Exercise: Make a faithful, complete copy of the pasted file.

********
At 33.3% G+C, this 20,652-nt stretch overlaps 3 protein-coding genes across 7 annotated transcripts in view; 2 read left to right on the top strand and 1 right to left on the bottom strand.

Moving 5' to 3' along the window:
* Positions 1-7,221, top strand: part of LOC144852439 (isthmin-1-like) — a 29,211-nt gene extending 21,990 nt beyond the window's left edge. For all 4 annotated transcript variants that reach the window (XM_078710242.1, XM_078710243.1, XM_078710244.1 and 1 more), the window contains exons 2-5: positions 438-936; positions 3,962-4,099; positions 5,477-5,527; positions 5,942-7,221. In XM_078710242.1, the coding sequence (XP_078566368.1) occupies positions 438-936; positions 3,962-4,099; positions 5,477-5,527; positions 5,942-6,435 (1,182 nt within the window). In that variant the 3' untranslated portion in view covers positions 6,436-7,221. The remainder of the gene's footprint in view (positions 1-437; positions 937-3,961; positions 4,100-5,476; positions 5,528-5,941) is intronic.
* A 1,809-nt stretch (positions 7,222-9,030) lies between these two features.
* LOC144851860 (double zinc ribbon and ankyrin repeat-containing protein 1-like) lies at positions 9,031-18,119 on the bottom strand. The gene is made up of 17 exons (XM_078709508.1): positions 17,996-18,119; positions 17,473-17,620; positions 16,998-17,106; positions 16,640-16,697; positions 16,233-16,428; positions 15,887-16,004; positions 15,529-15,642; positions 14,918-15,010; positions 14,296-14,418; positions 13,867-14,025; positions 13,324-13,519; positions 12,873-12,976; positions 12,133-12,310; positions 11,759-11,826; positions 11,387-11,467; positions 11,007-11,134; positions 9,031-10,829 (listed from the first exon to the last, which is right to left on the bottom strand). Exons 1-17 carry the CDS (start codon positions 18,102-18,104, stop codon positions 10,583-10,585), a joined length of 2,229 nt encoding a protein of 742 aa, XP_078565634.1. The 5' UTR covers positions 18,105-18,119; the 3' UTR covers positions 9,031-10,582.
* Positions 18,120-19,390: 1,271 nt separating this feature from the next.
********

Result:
At 33.3% G+C, this 20,652-nt stretch overlaps 3 protein-coding genes across 7 annotated transcripts in view; 2 read left to right on the top strand and 1 right to left on the bottom strand.

Moving 5' to 3' along the window:
* Positions 1-7,221, top strand: part of LOC144852439 (isthmin-1-like) — a 29,211-nt gene extending 21,990 nt beyond the window's left edge. For all 4 annotated transcript variants that reach the window (XM_078710242.1, XM_078710243.1, XM_078710244.1 and 1 more), the window contains exons 2-5: positions 438-936; positions 3,962-4,099; positions 5,477-5,527; positions 5,942-7,221. In XM_078710242.1, the coding sequence (XP_078566368.1) occupies positions 438-936; positions 3,962-4,099; positions 5,477-5,527; positions 5,942-6,435 (1,182 nt within the window). In that variant the 3' untranslated portion in view covers positions 6,436-7,221. The remainder of the gene's footprint in view (positions 1-437; positions 937-3,961; positions 4,100-5,476; positions 5,528-5,941) is intronic.
* A 1,809-nt stretch (positions 7,222-9,030) lies between these two features.
* LOC144851860 (double zinc ribbon and ankyrin repeat-containing protein 1-like) lies at positions 9,031-18,119 on the bottom strand. The gene is made up of 17 exons (XM_078709508.1): positions 17,996-18,119; positions 17,473-17,620; positions 16,998-17,106; positions 16,640-16,697; positions 16,233-16,428; positions 15,887-16,004; positions 15,529-15,642; positions 14,918-15,010; positions 14,296-14,418; positions 13,867-14,025; positions 13,324-13,519; positions 12,873-12,976; positions 12,133-12,310; positions 11,759-11,826; positions 11,387-11,467; positions 11,007-11,134; positions 9,031-10,829 (listed from the first exon to the last, which is right to left on the bottom strand). Exons 1-17 carry the CDS (start codon positions 18,102-18,104, stop codon positions 10,583-10,585), a joined length of 2,229 nt encoding a protein of 742 aa, XP_078565634.1. The 5' UTR covers positions 18,105-18,119; the 3' UTR covers positions 9,031-10,582.
* Positions 18,120-19,390: 1,271 nt separating this feature from the next.